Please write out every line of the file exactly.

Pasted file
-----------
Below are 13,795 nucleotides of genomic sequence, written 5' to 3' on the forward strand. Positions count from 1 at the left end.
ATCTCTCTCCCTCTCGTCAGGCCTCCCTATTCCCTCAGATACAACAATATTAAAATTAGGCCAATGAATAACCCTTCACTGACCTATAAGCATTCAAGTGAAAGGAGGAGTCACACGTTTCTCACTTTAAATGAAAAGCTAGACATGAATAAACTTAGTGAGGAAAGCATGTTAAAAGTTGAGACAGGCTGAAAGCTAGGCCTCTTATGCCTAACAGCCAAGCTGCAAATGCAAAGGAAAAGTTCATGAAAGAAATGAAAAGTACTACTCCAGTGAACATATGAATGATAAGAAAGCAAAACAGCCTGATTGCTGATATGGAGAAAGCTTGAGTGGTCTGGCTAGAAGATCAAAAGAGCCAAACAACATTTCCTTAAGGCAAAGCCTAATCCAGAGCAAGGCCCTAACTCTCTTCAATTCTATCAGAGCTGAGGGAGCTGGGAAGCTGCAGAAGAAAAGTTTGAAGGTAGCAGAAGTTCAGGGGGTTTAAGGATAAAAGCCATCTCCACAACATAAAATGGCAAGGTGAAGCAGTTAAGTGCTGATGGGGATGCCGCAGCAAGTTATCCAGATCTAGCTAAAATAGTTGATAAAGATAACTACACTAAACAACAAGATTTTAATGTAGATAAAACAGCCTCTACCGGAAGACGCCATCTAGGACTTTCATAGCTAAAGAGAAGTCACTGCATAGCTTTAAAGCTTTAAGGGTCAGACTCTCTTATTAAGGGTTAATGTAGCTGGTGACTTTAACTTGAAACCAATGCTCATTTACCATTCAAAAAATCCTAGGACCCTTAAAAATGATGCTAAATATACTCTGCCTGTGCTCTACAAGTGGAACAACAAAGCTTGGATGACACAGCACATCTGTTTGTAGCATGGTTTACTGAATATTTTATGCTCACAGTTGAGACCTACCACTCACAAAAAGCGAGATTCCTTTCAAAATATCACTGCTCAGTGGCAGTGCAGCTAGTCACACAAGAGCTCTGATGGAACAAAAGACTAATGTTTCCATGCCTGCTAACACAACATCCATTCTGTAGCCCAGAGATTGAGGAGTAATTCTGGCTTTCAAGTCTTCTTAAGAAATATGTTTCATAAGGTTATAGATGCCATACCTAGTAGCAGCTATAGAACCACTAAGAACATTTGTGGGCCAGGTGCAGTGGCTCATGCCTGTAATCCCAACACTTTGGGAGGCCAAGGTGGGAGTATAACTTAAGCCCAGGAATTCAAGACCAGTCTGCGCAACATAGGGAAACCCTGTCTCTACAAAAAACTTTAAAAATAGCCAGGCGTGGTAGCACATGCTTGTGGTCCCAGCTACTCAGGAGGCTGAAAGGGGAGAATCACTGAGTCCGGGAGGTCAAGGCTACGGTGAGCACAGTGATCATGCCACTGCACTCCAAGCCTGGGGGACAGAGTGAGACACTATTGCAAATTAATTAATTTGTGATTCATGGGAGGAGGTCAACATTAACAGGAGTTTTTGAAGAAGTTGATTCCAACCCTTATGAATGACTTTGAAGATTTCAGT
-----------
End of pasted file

Below are 13,795 nucleotides of genomic sequence, written 5' to 3' on the forward strand. Positions count from 1 at the left end.
ATCTCTCTCCCTCTCGTCAGGCCTCCCTATTCCCTCAGATACAACAATATTAAAATTAGGCCAATGAATAACCCTTCACTGACCTATAAGCATTCAAGTGAAAGGAGGAGTCACACGTTTCTCACTTTAAATGAAAAGCTAGACATGAATAAACTTAGTGAGGAAAGCATGTTAAAAGTTGAGACAGGCTGAAAGCTAGGCCTCTTATGCCTAACAGCCAAGCTGCAAATGCAAAGGAAAAGTTCATGAAAGAAATGAAAAGTACTACTCCAGTGAACATATGAATGATAAGAAAGCAAAACAGCCTGATTGCTGATATGGAGAAAGCTTGAGTGGTCTGGCTAGAAGATCAAAAGAGCCAAACAACATTTCCTTAAGGCAAAGCCTAATCCAGAGCAAGGCCCTAACTCTCTTCAATTCTATCAGAGCTGAGGGAGCTGGGAAGCTGCAGAAGAAAAGTTTGAAGGTAGCAGAAGTTCAGGGGGTTTAAGGATAAAAGCCATCTCCACAACATAAAATGGCAAGGTGAAGCAGTTAAGTGCTGATGGGGATGCCGCAGCAAGTTATCCAGATCTAGCTAAAATAGTTGATAAAGATAACTACACTAAACAACAAGATTTTAATGTAGATAAAACAGCCTCTACCGGAAGACGCCATCTAGGACTTTCATAGCTAAAGAGAAGTCACTGCATAGCTTTAAAGCTTTAAGGGTCAGACTCTCTTATTAAGGGTTAATGTAGCTGGTGACTTTAACTTGAAACCAATGCTCATTTACCATTCAAAAAATCCTAGGACCCTTAAAAATGATGCTAAATATACTCTGCCTGTGCTCTACAAGTGGAACAACAAAGCTTGGATGACACAGCACATCTGTTTGTAGCATGGTTTACTGAATATTTTATGCTCACAGTTGAGACCTACCACTCACAAAAAGCGAGATTCCTTTCAAAATATCACTGCTCAGTGGCAGTGCAGCTAGTCACACAAGAGCTCTGATGGAACAAAAGACTAATGTTTCCATGCCTGCTAACACAACATCCATTCTGTAGCCCAGAGATTGAGGAGTAATTCTGGCTTTCAAGTCTTCTTAAGAAATATGTTTCATAAGGTTATAGATGCCATACCTAGTAGCAGCTATAGAACCACTAAGAACATTTGTGGGCCAGGTGCAGTGGCTCATGCCTGTAATCCCAACACTTTGGGAGGCCAAGGTGGGAGTATAACTTAAGCCCAGGAATTCAAGACCAGTCTGCGCAACATAGGGAAACCCTGTCTCTACAAAAAACTTTAAAAATAGCCAGGCGTGGTAGCACATGCTTGTGGTCCCAGCTACTCAGGAGGCTGAAAGGGGAGAATCACTGAGTCCGGGAGGTCAAGGCTACGGTGAGCACAGTGATCATGCCACTGCACTCCAAGCCTGGGGGACAGAGTGAGACACTATTGCAAATTAATTAATTTGTGATTCATGGGAGGAGGTCAACATTAACAGGAGTTTTTGAAGAAGTTGATTCCAACCCTTATGAATGACTTTGAAGATTTCAGT